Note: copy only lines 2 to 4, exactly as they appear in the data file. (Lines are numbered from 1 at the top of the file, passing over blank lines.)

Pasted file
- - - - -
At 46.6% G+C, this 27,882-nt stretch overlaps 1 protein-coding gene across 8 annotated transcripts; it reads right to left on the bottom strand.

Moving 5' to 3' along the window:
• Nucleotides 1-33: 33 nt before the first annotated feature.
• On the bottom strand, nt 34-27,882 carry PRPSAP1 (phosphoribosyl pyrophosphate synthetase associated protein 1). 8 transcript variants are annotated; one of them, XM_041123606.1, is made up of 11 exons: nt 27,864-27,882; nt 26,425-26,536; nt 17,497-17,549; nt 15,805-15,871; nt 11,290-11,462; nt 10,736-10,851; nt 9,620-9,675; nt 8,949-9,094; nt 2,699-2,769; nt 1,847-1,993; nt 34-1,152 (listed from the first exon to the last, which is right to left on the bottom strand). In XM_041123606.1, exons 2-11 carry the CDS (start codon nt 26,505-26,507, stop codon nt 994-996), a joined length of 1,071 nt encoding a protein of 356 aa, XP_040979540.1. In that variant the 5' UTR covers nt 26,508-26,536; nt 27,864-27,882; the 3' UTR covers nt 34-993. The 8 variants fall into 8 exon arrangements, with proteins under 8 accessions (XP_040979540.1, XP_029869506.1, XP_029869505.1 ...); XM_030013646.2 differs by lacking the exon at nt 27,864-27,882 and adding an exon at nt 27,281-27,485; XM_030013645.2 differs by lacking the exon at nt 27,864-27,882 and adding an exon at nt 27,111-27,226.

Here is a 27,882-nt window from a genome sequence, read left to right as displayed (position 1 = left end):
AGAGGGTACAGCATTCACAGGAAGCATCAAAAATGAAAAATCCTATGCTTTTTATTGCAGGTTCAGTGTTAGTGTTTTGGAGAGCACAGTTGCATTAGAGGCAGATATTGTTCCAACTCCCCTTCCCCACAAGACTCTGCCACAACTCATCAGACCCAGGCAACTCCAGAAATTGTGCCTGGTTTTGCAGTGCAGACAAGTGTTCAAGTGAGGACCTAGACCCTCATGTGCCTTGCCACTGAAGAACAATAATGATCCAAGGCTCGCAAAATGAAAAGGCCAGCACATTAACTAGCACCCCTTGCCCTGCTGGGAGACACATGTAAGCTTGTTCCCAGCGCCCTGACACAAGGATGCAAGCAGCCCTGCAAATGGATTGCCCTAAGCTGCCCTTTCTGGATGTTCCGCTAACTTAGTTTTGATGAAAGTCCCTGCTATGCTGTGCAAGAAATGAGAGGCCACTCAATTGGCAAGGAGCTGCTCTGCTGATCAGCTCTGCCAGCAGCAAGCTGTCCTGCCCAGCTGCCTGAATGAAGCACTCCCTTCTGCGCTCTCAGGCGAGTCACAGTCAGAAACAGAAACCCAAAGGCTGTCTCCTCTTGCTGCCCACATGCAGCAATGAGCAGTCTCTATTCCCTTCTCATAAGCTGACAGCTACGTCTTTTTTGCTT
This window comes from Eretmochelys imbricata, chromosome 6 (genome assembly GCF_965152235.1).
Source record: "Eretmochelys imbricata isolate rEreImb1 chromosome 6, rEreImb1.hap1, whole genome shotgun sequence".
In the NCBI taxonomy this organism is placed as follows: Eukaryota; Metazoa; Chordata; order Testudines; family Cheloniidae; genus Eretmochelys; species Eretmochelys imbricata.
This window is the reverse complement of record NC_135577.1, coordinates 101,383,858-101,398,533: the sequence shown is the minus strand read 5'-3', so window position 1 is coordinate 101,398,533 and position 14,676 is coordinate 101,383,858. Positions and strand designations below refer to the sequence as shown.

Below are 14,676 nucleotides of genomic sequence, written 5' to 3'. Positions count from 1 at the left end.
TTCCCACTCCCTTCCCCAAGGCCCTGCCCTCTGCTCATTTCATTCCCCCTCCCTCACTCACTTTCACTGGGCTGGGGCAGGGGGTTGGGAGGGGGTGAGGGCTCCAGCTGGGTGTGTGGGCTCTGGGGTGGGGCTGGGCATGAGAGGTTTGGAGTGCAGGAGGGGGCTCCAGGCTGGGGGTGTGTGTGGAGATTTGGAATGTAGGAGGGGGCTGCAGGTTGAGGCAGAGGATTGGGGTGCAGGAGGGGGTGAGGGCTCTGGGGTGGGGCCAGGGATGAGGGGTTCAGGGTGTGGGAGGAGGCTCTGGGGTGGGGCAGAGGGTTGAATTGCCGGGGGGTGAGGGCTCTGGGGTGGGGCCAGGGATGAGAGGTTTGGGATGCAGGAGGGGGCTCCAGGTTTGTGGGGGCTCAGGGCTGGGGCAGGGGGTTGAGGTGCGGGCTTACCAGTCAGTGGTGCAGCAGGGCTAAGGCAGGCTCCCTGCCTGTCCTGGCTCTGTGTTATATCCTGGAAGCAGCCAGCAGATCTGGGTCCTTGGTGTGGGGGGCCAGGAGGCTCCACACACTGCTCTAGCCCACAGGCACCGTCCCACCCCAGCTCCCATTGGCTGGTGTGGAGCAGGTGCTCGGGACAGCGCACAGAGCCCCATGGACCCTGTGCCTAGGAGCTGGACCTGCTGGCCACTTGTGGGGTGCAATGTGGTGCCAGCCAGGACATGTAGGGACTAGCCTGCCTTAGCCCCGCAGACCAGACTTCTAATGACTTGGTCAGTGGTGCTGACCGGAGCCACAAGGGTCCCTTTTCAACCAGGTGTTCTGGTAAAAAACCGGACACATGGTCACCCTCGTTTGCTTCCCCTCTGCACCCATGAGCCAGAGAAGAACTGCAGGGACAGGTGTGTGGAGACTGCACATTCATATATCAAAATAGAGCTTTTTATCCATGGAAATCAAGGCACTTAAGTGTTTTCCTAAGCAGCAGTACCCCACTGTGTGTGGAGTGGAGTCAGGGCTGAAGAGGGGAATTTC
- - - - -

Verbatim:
Moving 5' to 3' along the window:
• Nucleotides 1-33: 33 nt before the first annotated feature.
• On the bottom strand, nt 34-27,882 carry PRPSAP1 (phosphoribosyl pyrophosphate synthetase associated protein 1). 8 transcript variants are annotated; one of them, XM_041123606.1, is made up of 11 exons: nt 27,864-27,882; nt 26,425-26,536; nt 17,497-17,549; nt 15,805-15,871; nt 11,290-11,462; nt 10,736-10,851; nt 9,620-9,675; nt 8,949-9,094; nt 2,699-2,769; nt 1,847-1,993; nt 34-1,152 (listed from the first exon to the last, which is right to left on the bottom strand). In XM_041123606.1, exons 2-11 carry the CDS (start codon nt 26,505-26,507, stop codon nt 994-996), a joined length of 1,071 nt encoding a protein of 356 aa, XP_040979540.1. In that variant the 5' UTR covers nt 26,508-26,536; nt 27,864-27,882; the 3' UTR covers nt 34-993. The 8 variants fall into 8 exon arrangements, with proteins under 8 accessions (XP_040979540.1, XP_029869506.1, XP_029869505.1 ...); XM_030013646.2 differs by lacking the exon at nt 27,864-27,882 and adding an exon at nt 27,281-27,485; XM_030013645.2 differs by lacking the exon at nt 27,864-27,882 and adding an exon at nt 27,111-27,226.